13 Dec 2013 2014 – A Look Ahead
Flying back from Rwanda earlier this week gave me hours (33 to be exact) of time to reflect on many things. When I completed notes from my meetings in Kigali, I spent some time looking ahead to next year and what we as investors might expect. While I’m usually optimistic, the logical conclusion seems to be pointing considerably more negative than positive. Odds are for a slow-down, maybe even the ‘R’ word.
We are now 54 months into recovery since the Great Recession. The average length of recoveries since WWII is a little over 60 months. This one has been on the bottom of the heap from a growth standpoint. Averaging just 2%, job growth and capital investment have been and remain sub-par. The ability of government to provide stimulus is waning and in fact set to become a potentially large drag on the economy as Federal spending cuts are set to go deeper this year and the Federal Reserve must begin tapering QE3 soon.
On the fiscal side of the government the Congress seems to be operating surprisingly well lately in bipartisan fashion. But the ideological realities will once again rear their ugly heads in February. Democrats remain just as reticent to cut entitlement spending as Republicans are to raise taxes. The next round of spending cuts from sequestration are draconian compared to this year’s cuts. Government spending, no matter how inefficient, is a stimulant to the economy. Given the current weakness government and additional cuts or tax hikes will certainly have an impact.
On the monetary side, Janet Yellen is due to take over as the new Fed chair at the end of January. She is expected to emphasize the job creation side of the dual mandate over inflation prevention. This path suggest a smoother and slower tapering of the fiscal stimulus of QE3, but increases the possibility for inflation. Ms. Yellen also leans more toward the ideas that bubbles are increasingly a reality and that the threat of failure of one large financial institution can still bring down the financial system. Only greater regulation can help to prevent this threat.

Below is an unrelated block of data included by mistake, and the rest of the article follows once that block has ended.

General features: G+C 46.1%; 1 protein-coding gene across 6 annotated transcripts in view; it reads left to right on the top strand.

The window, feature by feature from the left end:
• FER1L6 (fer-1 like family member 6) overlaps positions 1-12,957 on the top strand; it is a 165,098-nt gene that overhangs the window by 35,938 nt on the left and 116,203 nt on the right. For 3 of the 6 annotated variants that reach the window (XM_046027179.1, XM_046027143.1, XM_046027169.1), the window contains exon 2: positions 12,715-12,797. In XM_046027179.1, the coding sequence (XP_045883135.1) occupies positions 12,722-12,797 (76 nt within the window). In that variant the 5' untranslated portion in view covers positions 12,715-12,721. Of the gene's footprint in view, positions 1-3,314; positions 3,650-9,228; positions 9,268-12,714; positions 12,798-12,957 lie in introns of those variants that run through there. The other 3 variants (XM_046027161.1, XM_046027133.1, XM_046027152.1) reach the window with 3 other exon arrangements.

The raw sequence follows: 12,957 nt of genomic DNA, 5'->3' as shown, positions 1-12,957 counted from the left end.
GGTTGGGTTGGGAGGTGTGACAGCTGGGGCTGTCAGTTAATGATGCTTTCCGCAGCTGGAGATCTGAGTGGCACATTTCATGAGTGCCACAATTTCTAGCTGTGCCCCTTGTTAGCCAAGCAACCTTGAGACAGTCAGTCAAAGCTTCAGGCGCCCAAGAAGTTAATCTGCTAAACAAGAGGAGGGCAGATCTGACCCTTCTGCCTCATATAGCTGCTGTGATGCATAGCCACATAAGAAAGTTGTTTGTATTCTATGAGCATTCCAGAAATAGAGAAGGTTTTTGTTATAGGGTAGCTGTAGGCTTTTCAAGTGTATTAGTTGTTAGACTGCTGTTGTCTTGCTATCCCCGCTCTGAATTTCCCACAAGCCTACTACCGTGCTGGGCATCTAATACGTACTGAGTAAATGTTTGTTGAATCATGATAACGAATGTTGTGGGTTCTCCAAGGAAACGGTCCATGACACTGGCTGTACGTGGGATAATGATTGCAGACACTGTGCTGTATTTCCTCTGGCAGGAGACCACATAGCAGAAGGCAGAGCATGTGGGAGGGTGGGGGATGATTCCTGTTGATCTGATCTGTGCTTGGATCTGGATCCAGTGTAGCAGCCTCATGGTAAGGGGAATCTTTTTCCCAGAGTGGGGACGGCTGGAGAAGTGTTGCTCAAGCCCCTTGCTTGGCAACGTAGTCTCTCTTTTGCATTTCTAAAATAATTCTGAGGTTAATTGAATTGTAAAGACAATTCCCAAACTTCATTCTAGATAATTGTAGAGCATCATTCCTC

Interest rates are due to rise as the Fed begins its tapering and if inflation picks up. Higher interest rates will not be good news for the housing market. Rising mortgage rates will reduce the number of prospective buyers, particularly those who have been impacted by slowing growth of personal incomes – that’s the mid and lower classes.
Bloomberg’s chief economist Rich Yamarone points out that “housing starts were 883,000 in August, lower than the 919,000 in May and 1,005,000 in March. Existing home sales were 5.12 million, lower than the 5.39 million units in July and August, while new home sales totaled 421,000 in August, down from a 454,000 pace in June. Pending home sales have fallen for five consecutive months, and are 2.2% lower than a year ago.”
The driver of the US economy is the consumer and very little other than government incentives have gone his and her way since the Great Recession. Average hourly earnings have increased by 2.2% over the last 12 months, but only 1.3% when adjusted for inflation. And if the money isn’t coming in consumers can’t spend as much argues Yamorone.
He points out that there’s a little known rule of thumb in the economics world: when the annual growth rate of several economic indicators falls below 2 percent, the macro economy eventually slides into recession. Currently several of these statistics are flashing warning signals: real GDP (1.6%), real disposable personal incomes (2%), real consumer spending (1.7%), and real final sales of domestic product (1.6%).
Yamarone continues, “These are the broadest measures, possessing exceptional recession predicting abilities. The explanation for this is simple: like riding a bicycle, if you don’t pedal, you tip over. And when the tier one indicators don’t advance by a 2 percent pace, the economy grinds to a halt amid softer employment, incomes, and spending.”
Anecdotal conversations with people from all over the country and the world lately have revealed the same stories. Investors and businessmen are locked in what seems to be a conservative growth mode. They are investing, but not with the kind of vigor that stimulates significant economic growth and employment. Scanning scheduled and probable events in the coming 12 months or so don’t reveal significant bright spots for optimism.